As it stands now, the RBs in this range who I’m looking to jump up are #66 Dameon Pierce and #69 J.K. Dobbins. Pierce showed us that he can carry a full load by rolling up 1104 total yards in 13 games before a sprained ankle ended his season. The Texans have so many holes on their roster, it’s hard to imagine them spending big money in free agency or draft capital on the RB position. Dobbins definitely had a hitch in his giddy up in his return to the field late in the season, though he still delivered two games of 100+ yards and a third of 93 yards in his final four games of the season. This will be his second year coming off ACL surgery, so the expectation is that he’ll be about full strength like Barkley last season. Also, rookie RBs could fall in this range, so you may hit on this year’s Tyler Allgeier or Isaiah Pacheco. 

Justin Jefferson: league-leading 184 targets, 128-1809-8 and 21.7 FPG. ADP: 1.06. Finish: WR1. 

Cooper Kupp: 75-812-6 in 9 games. 22.4 FPG, tops among the WR position. ADP: 1.04. Finish: WR23

Ja’Marr Chase: 87-1046-9 in 13 games. 18.6 FPG. ADP: 1.09. Finish: WR11. 

Davante Adams: 180 targets was #2 in the NFL, finished with 100-1516-14 and tops in TDs among WRs. 19.7 FPG. ADP: 1.11. Finish: WR3. 

Stefon Diggs: 110-1455-11 on 156 targets. ADP: 1.12. Finish: WR4

CeeDee Lamb: 107-1359-9 on 156 targets and 17.7 FPG. ADP: 2.06. Finish: WR5.

Tyreek Hill: 119-1710-9 on 170 targets for 20.1 FPG. Was threatening 2000 receiving yards before a late-season ankle injury. ADP: 2.07. Finish: WR2.

What do all these players have in common? If you drafted a WR in the first couple rounds, that player likely delivered. Of the seven WRs going in that range, only Deebo Samuel taken at the 2.04 and finishing as the WR38 didn’t give a return on the draft investment.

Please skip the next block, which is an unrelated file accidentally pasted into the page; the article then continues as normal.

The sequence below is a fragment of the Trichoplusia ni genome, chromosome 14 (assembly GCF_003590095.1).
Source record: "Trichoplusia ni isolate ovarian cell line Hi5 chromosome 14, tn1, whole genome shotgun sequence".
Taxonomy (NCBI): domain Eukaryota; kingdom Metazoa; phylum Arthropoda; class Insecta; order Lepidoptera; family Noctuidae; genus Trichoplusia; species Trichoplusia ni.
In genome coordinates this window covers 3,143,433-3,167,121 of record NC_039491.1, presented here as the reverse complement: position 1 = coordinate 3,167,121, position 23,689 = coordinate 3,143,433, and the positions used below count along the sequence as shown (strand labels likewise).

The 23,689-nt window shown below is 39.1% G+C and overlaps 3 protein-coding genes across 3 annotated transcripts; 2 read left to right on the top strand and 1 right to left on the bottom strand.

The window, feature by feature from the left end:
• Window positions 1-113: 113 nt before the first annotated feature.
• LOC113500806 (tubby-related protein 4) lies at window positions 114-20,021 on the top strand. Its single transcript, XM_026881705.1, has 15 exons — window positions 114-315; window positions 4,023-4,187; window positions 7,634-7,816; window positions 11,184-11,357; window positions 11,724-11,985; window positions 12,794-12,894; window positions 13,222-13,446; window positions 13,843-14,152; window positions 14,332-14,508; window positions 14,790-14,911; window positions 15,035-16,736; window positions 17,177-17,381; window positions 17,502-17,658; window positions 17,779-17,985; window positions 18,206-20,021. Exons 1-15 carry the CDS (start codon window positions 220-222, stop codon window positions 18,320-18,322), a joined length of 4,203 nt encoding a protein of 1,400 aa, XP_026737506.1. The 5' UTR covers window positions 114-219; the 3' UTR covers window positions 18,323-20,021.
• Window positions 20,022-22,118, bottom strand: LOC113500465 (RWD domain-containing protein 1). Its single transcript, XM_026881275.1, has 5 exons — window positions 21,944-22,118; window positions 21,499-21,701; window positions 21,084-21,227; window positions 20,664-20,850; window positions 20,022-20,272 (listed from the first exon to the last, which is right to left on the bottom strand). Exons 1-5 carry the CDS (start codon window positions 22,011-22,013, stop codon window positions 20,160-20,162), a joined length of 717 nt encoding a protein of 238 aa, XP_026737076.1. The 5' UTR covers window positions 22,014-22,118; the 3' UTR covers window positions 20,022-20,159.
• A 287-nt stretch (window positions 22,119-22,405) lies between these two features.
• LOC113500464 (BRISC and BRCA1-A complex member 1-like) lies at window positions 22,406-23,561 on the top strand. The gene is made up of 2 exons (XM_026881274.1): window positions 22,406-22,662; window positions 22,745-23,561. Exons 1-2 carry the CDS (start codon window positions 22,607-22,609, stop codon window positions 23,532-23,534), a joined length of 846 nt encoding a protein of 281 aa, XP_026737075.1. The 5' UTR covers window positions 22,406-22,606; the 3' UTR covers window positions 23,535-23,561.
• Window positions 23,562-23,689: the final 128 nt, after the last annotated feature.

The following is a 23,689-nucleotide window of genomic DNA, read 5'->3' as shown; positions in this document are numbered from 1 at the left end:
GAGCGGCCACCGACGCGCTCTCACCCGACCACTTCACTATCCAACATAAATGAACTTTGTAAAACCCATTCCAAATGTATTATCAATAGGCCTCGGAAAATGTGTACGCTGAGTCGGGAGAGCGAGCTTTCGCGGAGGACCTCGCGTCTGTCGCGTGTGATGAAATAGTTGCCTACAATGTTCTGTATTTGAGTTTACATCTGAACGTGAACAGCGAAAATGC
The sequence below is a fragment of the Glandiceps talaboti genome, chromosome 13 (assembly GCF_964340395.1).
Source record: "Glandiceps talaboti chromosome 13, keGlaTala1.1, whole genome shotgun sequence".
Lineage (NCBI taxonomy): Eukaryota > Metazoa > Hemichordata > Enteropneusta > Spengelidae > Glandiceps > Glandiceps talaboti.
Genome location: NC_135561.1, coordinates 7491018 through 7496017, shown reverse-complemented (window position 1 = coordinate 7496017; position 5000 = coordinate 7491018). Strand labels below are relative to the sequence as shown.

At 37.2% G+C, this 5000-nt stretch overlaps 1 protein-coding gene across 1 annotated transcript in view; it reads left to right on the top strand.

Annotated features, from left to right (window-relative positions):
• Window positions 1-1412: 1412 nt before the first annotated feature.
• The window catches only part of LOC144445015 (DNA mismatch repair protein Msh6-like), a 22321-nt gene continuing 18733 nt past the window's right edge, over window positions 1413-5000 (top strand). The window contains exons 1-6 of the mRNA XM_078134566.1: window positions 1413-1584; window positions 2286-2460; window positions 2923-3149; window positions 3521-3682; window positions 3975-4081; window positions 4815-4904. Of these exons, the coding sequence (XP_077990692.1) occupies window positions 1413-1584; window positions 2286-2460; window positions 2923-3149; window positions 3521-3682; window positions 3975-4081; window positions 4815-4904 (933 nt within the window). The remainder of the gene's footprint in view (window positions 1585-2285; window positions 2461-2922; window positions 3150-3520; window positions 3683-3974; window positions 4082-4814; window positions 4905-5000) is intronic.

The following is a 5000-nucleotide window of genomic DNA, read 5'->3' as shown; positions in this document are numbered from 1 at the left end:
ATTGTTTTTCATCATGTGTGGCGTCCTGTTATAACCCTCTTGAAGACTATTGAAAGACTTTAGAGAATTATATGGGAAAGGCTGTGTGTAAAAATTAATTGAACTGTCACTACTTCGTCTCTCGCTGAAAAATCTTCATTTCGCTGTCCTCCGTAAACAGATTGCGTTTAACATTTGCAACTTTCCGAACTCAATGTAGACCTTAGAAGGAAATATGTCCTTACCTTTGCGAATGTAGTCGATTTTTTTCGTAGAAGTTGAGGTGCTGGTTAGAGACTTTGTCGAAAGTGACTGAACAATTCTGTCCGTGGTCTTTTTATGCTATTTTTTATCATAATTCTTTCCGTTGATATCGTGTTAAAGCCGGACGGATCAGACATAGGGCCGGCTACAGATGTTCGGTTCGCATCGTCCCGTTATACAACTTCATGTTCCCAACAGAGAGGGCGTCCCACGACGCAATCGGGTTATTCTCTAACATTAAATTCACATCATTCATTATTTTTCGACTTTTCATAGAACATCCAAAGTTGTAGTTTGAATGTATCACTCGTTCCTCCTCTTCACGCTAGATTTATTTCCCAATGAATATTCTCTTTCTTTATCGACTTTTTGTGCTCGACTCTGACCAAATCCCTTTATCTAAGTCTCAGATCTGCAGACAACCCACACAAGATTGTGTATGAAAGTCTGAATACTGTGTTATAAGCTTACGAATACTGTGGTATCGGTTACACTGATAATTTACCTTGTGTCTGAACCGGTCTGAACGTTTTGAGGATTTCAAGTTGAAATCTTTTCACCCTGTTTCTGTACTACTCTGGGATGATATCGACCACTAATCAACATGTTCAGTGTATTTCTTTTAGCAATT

The elite WRs are becoming consistent and reliable sources of fantasy points. They’ve become the equivalent of the RB1 if you want to avoid the injury risk in the first couple rounds. Six players averaged more FPG than Barkley’s 17.8, which was good for RB5. Taken out further, 11 WRs scored more than the 16.0 FPG that Joe Mixon averaged to finish as the RB8. 

I know there are the Robust RB strategy drafters out there, but I still like my Hero RB strategy, locking down at least one of the top pass catchers early on. This also has me thinking really hard about the Zero RB strategy for this year. Lock down a couple stud WRs, or one plus Travis Kelce, then just hit RBs like Pierce and Dobbins later. Or even the rookies. Getting those fantasy studs early – no matter the position – who are predictable sources of fantasy points, sounds simple. But it works. 

People last year were saying that Amon-Ra St. Brown’s electric finish was just a mirage, as injuries left him as the focal point of the offense. He only finished as the WR7 with 106-1161-6, even while missing a game and most of another. 

Rookies, particularly RBs and WRs, seem to find themselves in the second part of their first seasons. That’s the money time for fantasy players. Ken Walker rumbled for 107 and 133 rushing yards in Weeks 16 and 17. Allgeier put up 95+ total yards in the three weeks of the fantasy playoffs. Teammate Drake London saw between 8-12 targets from Week 13 on. Pacheco registered at least 82 total yards in Weeks 10-16. From Week 13 forward, Garrett Wilson drew at least 8 targets, with a high of 17 to close out the season. 

These are a handful of rookies who closed the season like Mariano Rivera in the 9th. The RBs need to be watched as free agency and the NFL Draft beckon, as Allgeier and Pacheco could get some company that might impact their touches. Walker, I believe, is safe from getting company that could impact his playing time. The WRs should remain primary targets, and Wilson could see his ADP rise if the Jets upgrade at QB. Chris Olave, who did not close well, but was a force most of the season, did see a QB upgrade to Derek Carr. I’m predicting a jump in ADP. 

So much growth happens after a regular offseason that involves football training and familiarity with their respective teams and schemes. This is also a reminder to hold on to those rookies early, so you don’t dump them and then see the players help leaguemates win titles. I’m still haunted by the team where I dumped ARSB for a kicker in Week 1 in 2021, and then got spanked by a team that picked him up exactly the week he started his loco finish to the season.